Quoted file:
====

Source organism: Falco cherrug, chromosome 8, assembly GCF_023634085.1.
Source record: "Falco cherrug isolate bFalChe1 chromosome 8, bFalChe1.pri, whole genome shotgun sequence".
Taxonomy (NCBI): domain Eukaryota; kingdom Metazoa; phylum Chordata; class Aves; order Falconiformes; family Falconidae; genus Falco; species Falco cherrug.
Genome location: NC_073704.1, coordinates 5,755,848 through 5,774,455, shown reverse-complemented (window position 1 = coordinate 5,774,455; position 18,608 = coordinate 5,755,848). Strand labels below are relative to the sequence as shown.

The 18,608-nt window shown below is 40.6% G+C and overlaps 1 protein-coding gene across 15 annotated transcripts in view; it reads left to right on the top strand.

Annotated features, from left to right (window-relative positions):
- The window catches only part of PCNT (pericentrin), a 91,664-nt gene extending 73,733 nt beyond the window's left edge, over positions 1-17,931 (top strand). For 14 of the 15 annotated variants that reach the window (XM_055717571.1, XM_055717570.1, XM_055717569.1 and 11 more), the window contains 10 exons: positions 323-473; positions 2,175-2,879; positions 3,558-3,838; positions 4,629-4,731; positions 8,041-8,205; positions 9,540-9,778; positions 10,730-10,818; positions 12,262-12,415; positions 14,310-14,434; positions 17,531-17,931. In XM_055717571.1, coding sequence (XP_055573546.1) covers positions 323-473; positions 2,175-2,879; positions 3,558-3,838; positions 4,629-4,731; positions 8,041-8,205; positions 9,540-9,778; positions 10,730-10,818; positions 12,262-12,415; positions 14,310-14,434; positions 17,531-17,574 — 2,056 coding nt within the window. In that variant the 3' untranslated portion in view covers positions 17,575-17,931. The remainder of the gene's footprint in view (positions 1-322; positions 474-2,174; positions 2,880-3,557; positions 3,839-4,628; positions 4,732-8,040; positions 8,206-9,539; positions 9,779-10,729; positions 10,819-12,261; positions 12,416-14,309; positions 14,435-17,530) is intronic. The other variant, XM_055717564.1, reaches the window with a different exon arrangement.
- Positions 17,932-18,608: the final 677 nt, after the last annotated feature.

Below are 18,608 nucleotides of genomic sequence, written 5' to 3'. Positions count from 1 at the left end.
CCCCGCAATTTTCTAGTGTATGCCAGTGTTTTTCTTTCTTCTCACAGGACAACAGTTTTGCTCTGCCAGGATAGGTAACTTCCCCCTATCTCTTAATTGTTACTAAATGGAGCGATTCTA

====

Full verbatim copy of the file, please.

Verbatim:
Source organism: Falco cherrug, chromosome 8, assembly GCF_023634085.1.
Source record: "Falco cherrug isolate bFalChe1 chromosome 8, bFalChe1.pri, whole genome shotgun sequence".
Taxonomy (NCBI): domain Eukaryota; kingdom Metazoa; phylum Chordata; class Aves; order Falconiformes; family Falconidae; genus Falco; species Falco cherrug.
Genome location: NC_073704.1, coordinates 5,755,848 through 5,774,455, shown reverse-complemented (window position 1 = coordinate 5,774,455; position 18,608 = coordinate 5,755,848). Strand labels below are relative to the sequence as shown.

The 18,608-nt window shown below is 40.6% G+C and overlaps 1 protein-coding gene across 15 annotated transcripts in view; it reads left to right on the top strand.

Annotated features, from left to right (window-relative positions):
- The window catches only part of PCNT (pericentrin), a 91,664-nt gene extending 73,733 nt beyond the window's left edge, over positions 1-17,931 (top strand). For 14 of the 15 annotated variants that reach the window (XM_055717571.1, XM_055717570.1, XM_055717569.1 and 11 more), the window contains 10 exons: positions 323-473; positions 2,175-2,879; positions 3,558-3,838; positions 4,629-4,731; positions 8,041-8,205; positions 9,540-9,778; positions 10,730-10,818; positions 12,262-12,415; positions 14,310-14,434; positions 17,531-17,931. In XM_055717571.1, coding sequence (XP_055573546.1) covers positions 323-473; positions 2,175-2,879; positions 3,558-3,838; positions 4,629-4,731; positions 8,041-8,205; positions 9,540-9,778; positions 10,730-10,818; positions 12,262-12,415; positions 14,310-14,434; positions 17,531-17,574 — 2,056 coding nt within the window. In that variant the 3' untranslated portion in view covers positions 17,575-17,931. The remainder of the gene's footprint in view (positions 1-322; positions 474-2,174; positions 2,880-3,557; positions 3,839-4,628; positions 4,732-8,040; positions 8,206-9,539; positions 9,779-10,729; positions 10,819-12,261; positions 12,416-14,309; positions 14,435-17,530) is intronic. The other variant, XM_055717564.1, reaches the window with a different exon arrangement.
- Positions 17,932-18,608: the final 677 nt, after the last annotated feature.

Below are 18,608 nucleotides of genomic sequence, written 5' to 3'. Positions count from 1 at the left end.
CCCCGCAATTTTCTAGTGTATGCCAGTGTTTTTCTTTCTTCTCACAGGACAACAGTTTTGCTCTGCCAGGATAGGTAACTTCCCCCTATCTCTTAATTGTTACTAAATGGAGCGATTCTA